Too right Steve! You’re the product AND a target for…. who knows what. Can we ‘trust’ FB to actually delete the data when we request them to – one can only hope – can it be proved?.
I don’t see any value in keeping the username. After all, it’s only unique on the FB platform. My domain name is under my control, as much as it can be and this is where I focus any social activity (Emails/Website), rather than the platforms that have grown out of proportion (as well as their T’s & C’s).
Literally years of me trying to educate friends and family about the value of their personal data… with all this going on, I think it’s becoming more clear to them now. And I’ll shut up! :D


Mine is deleted as of two weeks ago. I won’t be back. In my view Facebook was always a bit dodgy and the CA issue confirmed the worst. I know nothing is free but the potential issues caused by their revenue process outweighs the benefits.


Remember Myspace? I didn’t join then and never joined FB.Why would anyone voluntarily give up their privacy?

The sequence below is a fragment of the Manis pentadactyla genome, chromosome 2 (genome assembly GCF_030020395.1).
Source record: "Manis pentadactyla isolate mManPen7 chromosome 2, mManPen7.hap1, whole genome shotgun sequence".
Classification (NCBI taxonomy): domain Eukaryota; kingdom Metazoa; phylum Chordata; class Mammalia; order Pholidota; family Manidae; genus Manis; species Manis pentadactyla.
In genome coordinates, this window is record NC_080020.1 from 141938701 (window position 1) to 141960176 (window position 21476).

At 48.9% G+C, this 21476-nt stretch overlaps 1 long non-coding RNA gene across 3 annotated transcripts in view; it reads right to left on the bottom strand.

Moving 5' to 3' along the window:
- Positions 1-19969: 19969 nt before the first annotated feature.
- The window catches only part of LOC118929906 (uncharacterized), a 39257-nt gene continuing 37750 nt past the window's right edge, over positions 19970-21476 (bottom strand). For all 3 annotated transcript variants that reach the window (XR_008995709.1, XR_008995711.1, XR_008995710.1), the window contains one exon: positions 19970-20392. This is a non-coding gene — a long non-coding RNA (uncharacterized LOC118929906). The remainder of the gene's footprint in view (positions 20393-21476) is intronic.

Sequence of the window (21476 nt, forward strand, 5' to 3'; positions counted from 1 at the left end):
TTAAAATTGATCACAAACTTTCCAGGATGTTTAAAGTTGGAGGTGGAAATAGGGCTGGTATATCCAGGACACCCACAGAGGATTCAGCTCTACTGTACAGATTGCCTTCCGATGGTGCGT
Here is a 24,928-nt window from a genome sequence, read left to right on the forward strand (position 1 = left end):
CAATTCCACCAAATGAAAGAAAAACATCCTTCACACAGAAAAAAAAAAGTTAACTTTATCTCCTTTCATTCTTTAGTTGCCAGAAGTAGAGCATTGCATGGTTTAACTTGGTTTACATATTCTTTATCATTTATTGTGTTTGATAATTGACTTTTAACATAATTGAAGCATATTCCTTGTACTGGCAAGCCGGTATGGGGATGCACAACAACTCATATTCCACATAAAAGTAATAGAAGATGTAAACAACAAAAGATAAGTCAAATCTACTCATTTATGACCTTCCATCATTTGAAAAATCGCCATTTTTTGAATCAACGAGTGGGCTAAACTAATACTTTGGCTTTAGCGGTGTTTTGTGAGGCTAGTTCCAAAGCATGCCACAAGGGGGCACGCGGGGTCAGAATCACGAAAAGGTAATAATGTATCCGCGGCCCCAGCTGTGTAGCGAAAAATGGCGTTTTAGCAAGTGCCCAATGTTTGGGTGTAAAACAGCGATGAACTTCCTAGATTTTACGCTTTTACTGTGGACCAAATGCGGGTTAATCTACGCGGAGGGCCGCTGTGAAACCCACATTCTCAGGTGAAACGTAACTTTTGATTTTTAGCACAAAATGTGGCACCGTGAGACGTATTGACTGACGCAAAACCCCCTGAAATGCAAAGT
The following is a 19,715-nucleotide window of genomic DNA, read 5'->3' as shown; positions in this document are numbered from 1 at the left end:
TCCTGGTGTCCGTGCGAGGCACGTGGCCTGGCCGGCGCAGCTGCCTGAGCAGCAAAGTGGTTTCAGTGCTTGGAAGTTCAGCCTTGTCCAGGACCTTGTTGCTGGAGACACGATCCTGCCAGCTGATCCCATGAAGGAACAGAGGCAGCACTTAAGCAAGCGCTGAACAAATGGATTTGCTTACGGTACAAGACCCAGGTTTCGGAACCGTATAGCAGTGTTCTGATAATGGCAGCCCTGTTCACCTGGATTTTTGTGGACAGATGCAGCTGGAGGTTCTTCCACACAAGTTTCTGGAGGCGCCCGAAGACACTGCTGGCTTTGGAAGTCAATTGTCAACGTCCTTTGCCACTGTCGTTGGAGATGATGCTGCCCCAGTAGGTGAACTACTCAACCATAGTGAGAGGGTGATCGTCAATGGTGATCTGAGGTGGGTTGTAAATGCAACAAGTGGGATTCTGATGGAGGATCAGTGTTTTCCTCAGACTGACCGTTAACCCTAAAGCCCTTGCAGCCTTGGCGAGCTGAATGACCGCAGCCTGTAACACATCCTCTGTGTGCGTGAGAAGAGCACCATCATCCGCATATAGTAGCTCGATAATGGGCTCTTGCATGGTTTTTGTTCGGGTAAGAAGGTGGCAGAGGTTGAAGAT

Same sort of reason people voluntarily agree to offer an opinion to TV reporters when stopped in the street and asked, I guess.
Because they’re sociable and don’t mind sharing at least some details about themselves… being extroverted is not exactly a character flaw, and IMO it is possible to use Facebook without giving away your whole life story (and without being routinely manipulated by so-called “fake news”).


Isn’t the claim in the intro that Apple co-founder Steve Wozniak has “well and truly left the building” a bit OTT? He’s deactivated his account, no more. I’d accept your metaphor if he’d actually deleted it, but for a mere deactivation?


Fortunately my paranoid/conspiracy/ security conches mind set- prevented my from enabling apps/games/surveys on FB. After checking, “supposedly” my data wasn’t used.
FB may be going through growing pains, but Steve shouldn’t be one to talk as they won’t allow things like a keyboard with keys that let you move the cursor around (for editing a URL, or taking notes) Apple is more like a dictator. They choose for you, like it or not.


Who in their right mind would want a Facebook account anyway? Together with Google they must be the two most evil entities on the planet.